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HARTFORD, CT — Four Senate leaders gathered Tuesday to adopt the rules for a special session.

The House is expected to convene Thursday at 11 a.m. for a special session and the Senate will convene Tuesday, July 28 at 10:30 a.m.

Because of COVID-19 the two chambers will have to vote days apart from each other. The last time lawmakers were altogether in the building was on March 11.

Since that time they’ve held public hearings remotely on the four bills they plan to tackle when they reconvene.

The House will deploy a new voting technology that will allow them to vote from the safety of their offices in the Legislative Office Building. However, if they want to ask a question or debate the bill they will need to go to the floor of the House.

In the Senate the four leaders will be in the chamber with a limited number of staff and whatever lawmaker is looking to ask questions or debate the bill.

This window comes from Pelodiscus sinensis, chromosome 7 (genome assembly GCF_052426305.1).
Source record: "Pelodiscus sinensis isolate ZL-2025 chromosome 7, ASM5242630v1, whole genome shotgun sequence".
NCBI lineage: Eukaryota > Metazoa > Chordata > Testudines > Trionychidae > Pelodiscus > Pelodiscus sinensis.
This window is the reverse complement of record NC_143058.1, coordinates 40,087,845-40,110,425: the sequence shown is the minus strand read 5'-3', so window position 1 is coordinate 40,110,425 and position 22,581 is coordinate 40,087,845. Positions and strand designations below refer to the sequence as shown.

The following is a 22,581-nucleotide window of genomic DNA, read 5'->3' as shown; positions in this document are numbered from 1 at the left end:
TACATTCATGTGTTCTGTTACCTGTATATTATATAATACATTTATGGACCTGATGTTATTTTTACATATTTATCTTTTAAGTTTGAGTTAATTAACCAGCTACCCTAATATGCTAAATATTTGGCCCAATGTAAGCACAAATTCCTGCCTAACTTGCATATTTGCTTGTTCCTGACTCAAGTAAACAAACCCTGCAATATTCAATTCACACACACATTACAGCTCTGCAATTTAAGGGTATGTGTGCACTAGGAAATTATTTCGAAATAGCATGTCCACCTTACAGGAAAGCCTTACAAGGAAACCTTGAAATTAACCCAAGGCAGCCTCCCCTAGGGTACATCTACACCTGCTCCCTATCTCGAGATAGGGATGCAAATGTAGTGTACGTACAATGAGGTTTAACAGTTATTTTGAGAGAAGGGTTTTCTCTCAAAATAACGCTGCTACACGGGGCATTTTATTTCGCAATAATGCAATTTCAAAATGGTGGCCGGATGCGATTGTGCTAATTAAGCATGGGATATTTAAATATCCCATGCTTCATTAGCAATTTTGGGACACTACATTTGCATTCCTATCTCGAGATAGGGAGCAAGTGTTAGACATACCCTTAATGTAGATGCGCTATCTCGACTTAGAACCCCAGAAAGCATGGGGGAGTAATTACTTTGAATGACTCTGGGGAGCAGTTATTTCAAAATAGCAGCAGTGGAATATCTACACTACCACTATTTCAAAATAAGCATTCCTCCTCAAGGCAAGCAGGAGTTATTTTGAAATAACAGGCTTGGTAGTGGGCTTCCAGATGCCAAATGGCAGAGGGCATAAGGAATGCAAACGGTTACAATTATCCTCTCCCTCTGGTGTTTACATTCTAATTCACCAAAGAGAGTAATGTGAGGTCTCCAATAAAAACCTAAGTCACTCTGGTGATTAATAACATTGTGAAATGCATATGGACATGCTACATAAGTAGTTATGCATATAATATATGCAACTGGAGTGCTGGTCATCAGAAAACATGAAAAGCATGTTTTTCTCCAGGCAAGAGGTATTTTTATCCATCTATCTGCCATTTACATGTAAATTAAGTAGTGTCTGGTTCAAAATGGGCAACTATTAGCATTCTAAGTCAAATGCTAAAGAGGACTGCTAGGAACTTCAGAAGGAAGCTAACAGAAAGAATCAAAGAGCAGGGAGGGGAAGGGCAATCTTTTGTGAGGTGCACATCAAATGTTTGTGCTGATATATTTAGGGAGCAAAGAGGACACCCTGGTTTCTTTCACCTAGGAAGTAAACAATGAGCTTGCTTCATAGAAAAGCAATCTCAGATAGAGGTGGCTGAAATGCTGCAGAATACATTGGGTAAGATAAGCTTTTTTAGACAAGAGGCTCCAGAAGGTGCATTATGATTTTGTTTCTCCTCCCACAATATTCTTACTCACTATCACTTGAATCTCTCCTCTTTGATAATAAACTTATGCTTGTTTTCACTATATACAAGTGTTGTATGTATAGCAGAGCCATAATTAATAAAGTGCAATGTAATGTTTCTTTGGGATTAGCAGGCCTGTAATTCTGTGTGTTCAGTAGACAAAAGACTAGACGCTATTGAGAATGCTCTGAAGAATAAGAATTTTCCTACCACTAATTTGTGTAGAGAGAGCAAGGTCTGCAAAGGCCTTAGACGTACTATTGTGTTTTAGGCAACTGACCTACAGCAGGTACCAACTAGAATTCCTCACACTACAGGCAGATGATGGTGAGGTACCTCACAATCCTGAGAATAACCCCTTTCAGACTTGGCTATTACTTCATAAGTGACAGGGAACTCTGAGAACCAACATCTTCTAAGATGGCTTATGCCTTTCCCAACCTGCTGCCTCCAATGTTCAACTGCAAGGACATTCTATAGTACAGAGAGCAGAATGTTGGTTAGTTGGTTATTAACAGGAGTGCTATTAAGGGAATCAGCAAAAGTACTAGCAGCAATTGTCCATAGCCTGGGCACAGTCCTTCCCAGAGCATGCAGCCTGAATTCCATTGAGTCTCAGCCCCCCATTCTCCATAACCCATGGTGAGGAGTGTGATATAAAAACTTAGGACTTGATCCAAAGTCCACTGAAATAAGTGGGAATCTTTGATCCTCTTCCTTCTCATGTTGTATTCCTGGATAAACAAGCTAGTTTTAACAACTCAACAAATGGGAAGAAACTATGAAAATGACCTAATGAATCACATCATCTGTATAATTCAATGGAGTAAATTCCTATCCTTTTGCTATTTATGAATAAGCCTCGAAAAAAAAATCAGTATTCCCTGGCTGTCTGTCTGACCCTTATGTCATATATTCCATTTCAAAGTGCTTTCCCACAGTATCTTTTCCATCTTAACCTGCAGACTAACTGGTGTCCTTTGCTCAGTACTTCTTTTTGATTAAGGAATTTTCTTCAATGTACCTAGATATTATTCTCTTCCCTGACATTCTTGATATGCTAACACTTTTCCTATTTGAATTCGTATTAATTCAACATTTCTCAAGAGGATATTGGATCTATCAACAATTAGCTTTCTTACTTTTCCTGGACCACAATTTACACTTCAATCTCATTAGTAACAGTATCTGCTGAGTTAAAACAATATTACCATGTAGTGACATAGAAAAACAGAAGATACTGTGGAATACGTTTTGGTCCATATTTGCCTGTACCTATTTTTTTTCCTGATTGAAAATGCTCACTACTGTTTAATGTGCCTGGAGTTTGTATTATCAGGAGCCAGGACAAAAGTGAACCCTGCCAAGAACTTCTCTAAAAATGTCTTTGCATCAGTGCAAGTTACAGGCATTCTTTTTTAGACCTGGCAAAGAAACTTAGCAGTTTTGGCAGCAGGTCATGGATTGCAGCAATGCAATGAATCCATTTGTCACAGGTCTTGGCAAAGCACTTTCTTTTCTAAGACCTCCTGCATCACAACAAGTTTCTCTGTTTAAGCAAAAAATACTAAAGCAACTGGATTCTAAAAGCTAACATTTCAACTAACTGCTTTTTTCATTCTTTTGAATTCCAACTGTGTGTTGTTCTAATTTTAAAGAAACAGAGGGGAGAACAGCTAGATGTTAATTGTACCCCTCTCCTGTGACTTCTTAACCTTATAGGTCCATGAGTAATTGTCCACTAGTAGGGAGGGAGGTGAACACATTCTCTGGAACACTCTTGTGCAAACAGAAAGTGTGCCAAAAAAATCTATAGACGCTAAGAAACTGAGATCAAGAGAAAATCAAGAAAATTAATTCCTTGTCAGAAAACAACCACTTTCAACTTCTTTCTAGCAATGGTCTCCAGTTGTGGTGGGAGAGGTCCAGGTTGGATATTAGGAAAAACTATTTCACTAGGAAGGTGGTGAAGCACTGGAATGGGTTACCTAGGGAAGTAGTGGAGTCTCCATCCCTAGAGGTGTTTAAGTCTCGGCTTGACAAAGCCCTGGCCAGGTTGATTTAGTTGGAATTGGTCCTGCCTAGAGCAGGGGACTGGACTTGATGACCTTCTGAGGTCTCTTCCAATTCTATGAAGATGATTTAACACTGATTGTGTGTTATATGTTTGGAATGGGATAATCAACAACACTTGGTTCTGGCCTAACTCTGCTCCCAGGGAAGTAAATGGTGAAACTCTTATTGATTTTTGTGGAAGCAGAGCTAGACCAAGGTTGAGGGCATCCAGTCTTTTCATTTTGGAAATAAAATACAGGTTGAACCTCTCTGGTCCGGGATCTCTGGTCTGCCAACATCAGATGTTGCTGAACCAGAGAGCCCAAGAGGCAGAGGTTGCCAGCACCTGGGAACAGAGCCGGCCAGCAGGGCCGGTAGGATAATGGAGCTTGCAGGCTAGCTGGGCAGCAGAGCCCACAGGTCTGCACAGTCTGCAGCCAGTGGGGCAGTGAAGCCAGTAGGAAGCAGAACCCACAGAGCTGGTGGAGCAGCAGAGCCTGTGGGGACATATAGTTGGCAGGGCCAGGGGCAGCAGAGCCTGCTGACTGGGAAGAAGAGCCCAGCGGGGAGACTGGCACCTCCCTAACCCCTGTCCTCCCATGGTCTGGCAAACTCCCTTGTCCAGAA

Senate Majority Leader Bob Duff explained that they will wipe down the chairs and the microphones between speakers.

“You’ll notice that the nameplates are all gone except for the four leaders,” Duff said. “It’s all done so it’s socially distant and it’s safe.”

He said people will still have the opportunity to come in and ask questions.

He said that may make debate a little longer than it would be, but “we want to make sure we keep people safe and still respect the process.”

Lawmakers won’t be able to use their typical caucus rooms because they’re too small. Lawmakers will have to find ways to stay socially distant from each other in the building.

In order to vote, lawmakers will have to be in the building.

Lawmakers plans to tackle four issues, including police accountability, absentee ballots, telehealth services and an insulin cap.

The most controversial issue is part of the police accountability legislation that would allow the public to file lawsuits against officers in civil court.